Monday, November 7, 2016

Infinity by Jus Accardo

There are three things Kori knows for sure about her life:

One: Her army general dad is insanely overprotective.

Two: The guy he sent to watch her, Cade, is way too good-looking.

Three: Everything she knew was a lie.

Now there are three things Kori never knew about her life:

One: There’s a device that allows her to jump dimensions.

Two: Cade’s got a lethal secret.

Three: Someone wants her dead.

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Book 1
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Reviews by the Wicked Reads Review Team

3.5 Stars

Jus Accardo is a new-to-me author. After signing up to read this book, I'd forgotten the premise, didn't reread the blurb, and went into this blindly. I found Infinity to have an intriguing, original concept. I was hooked immediately at the start, with Kori tagging a wall in vivid color. Falling into the story during Kori's narration about her lost mother and military father, I knew I was going to devour the book in one sitting... but the art was never shown again.

Since I hadn't reread the blurb, I got more than I had bargained for. The beginning was a great setup, but it devolved into a mystery in an uncomfortable way. All things that happened never would've happened if anyone would've said anything to Kori. Anything. That's not a mystery. Don't act like Kori is being a too-stupid-to-live damsel in distress when no one informed her there was danger in the first place.

Let's be rational adults protecting a 17-year-old girl – a US General, for goodness sake, couldn't be bothered to say, "Hey, Kori. There's some danger on the base, so I want you to stick close to home with your babysitters."

Since the narrator didn't know, and Kori was telling the story, the reader didn't know. So, for me, at this point, there was a major issue with pacing and the release of information. Kori was frustrated because no one was answering her nonstop questions, yet acting as if she should just know the answers, which meant I was frustrated as a reader, because the author was treating me as if I should just know too.

Yes, it was to lend a mysterious air to the novel. No, I didn't enjoy it, because this created a chaotic vibe, but not in a fast-paced action sort of way. No, readers, it isn't you not connecting the dots – there are no dots given to connect in the beginning of the book. Yes, the info was released eventually. But this is not what a mystery should make. There are true mysteries, then there is the failure to pace the story, to release info in a fluid fashion, as to not bombard the reader with an info-dump after confusing them.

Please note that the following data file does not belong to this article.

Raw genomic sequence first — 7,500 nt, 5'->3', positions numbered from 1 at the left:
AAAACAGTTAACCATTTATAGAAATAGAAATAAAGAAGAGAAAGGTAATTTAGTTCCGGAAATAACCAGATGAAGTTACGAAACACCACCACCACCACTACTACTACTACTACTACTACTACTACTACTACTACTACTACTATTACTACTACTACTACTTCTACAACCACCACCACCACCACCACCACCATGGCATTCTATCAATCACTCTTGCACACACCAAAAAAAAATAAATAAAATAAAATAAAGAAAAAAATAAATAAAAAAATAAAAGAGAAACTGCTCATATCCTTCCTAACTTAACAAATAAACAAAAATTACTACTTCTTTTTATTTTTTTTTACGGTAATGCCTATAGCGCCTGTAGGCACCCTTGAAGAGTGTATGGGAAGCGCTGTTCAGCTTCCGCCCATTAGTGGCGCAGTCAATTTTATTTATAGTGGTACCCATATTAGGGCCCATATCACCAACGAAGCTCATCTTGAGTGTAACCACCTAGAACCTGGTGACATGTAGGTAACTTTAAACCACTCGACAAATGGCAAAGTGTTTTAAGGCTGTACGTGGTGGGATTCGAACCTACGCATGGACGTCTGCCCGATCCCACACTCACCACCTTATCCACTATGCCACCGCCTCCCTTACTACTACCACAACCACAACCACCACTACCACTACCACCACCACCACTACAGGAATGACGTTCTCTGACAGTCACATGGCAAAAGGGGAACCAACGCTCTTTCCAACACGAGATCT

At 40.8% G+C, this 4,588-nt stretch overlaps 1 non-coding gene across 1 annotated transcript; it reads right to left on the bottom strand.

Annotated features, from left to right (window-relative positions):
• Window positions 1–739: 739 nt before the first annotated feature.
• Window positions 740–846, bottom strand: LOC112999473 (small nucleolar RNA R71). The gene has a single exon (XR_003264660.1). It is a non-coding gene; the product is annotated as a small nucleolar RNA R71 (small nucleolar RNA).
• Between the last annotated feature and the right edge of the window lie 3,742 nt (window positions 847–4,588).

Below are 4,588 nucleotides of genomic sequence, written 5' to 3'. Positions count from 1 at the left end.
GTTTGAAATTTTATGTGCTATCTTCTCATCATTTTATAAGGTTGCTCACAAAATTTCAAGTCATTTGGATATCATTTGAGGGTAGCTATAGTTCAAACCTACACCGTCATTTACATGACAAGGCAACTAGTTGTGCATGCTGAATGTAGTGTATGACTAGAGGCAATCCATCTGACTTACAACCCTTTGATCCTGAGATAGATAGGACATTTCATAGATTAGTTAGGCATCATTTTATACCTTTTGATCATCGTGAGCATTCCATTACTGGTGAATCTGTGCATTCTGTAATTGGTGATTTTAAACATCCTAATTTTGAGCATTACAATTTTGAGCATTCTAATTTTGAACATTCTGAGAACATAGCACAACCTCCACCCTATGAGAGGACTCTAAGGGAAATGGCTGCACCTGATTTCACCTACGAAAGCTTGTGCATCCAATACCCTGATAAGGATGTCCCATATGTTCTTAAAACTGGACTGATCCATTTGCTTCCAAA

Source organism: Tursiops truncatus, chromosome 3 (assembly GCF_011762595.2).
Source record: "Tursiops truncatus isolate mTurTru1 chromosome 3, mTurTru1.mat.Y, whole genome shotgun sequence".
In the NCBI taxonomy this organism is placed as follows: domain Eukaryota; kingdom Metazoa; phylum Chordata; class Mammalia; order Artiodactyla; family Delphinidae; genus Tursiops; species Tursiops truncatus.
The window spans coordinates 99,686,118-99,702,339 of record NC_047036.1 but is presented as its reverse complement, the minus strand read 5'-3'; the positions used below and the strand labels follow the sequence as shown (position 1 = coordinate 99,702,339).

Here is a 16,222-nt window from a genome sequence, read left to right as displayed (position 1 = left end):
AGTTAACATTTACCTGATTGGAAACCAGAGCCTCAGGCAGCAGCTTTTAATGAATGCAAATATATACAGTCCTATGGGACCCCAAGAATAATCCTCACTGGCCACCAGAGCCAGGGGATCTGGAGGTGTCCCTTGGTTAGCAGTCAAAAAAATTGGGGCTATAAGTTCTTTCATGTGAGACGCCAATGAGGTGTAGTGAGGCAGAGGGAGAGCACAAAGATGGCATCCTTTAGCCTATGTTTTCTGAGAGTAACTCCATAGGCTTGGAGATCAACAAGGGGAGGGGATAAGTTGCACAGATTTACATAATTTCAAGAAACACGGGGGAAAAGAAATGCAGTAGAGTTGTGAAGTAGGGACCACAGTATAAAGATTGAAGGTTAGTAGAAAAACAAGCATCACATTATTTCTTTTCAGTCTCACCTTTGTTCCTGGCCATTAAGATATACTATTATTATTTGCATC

I need to state I am a 38-year-old professional plotter (writer/editor) and avid reader of thousands of books, and this is a young adult book. My point being, a young adult would be beyond confused, unless they just flowed with it and pretended they knew what was happening prior to the info-dump.

Infinity had an intriguing premise, with a lot of plotting that had to come together seamlessly. The world-building was creative and inventive (I won't give away plot points or details – no spoiling the confusion for the sake of mystery for my fellow readers).

Angst. Insta-love. Loyalty. Family. Friendship. Sacrifice. Infinity had all the things young adults seek in a novel, tied up with a star-crossed lovers’ vibe.

Besides my issue with the execution of the pacing of flow of information, a major problem was there would've been no book at all if during the multiple times during the book they actually stopped the bad guy. There was nothing preternatural about him – they just refused to stop him. No less than three people at any given time, two of them trained military personnel, at one point a US General, and no one would stop him. Just stand there and watch him strangle the narrator. "Stop!" they'd shout, or chat with him, but not stop him. They would literally just let him go, then go chase him again, only to let him go, so they could chase him down before he killed more people. "He got away," was a reoccurring line. No, they all let him go.

In the alley, if they stopped him then, (it was three against one), the bracelet would have never even come into play. Yeah, no book if that happened. But as an editor, that means there needed to be a different driving force for the plot.

The reason the bad guy was free, and why he was bad took away from the intriguing premise. I wish that the foundation would've been more rational and thought-out to support the universe created. Kori was holding her own most of the time against him, yet trained professionals just... watched him hurt her, and then let him walk away. Over and over, ensuring there would be a book #2. 'That' is my issue.

As I said, with different execution of the storyline, what is a promising 3.5 star book could've been a solid 5-star read.

Recommended to Young Adult. I'm on the fence on whether or not I wish to read book #2.

Young adult age-range: 14+ due to violence and kissing. Young Adult Science-Fiction/parallel universes.

Jus Accardo spent her childhood reading and learning to cook. Determined to follow in her grandfather's footsteps as a chef, she applied and was accepted to the Culinary Institute of America. At the last minute, she realized her path lay with fiction, not food, and passed on the spot to pursue writing. Jus is the author of YA paranormal romance and urban fantasy fiction. A native New Yorker, she lives in the middle of nowhere with her husband, three dogs, and sometimes guard bear, Oswald.

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Reviewers on the Wicked Reads Review Team were provided a free copy of Infinity (The Infinity Division #1) by Jus Accardo to read and review.

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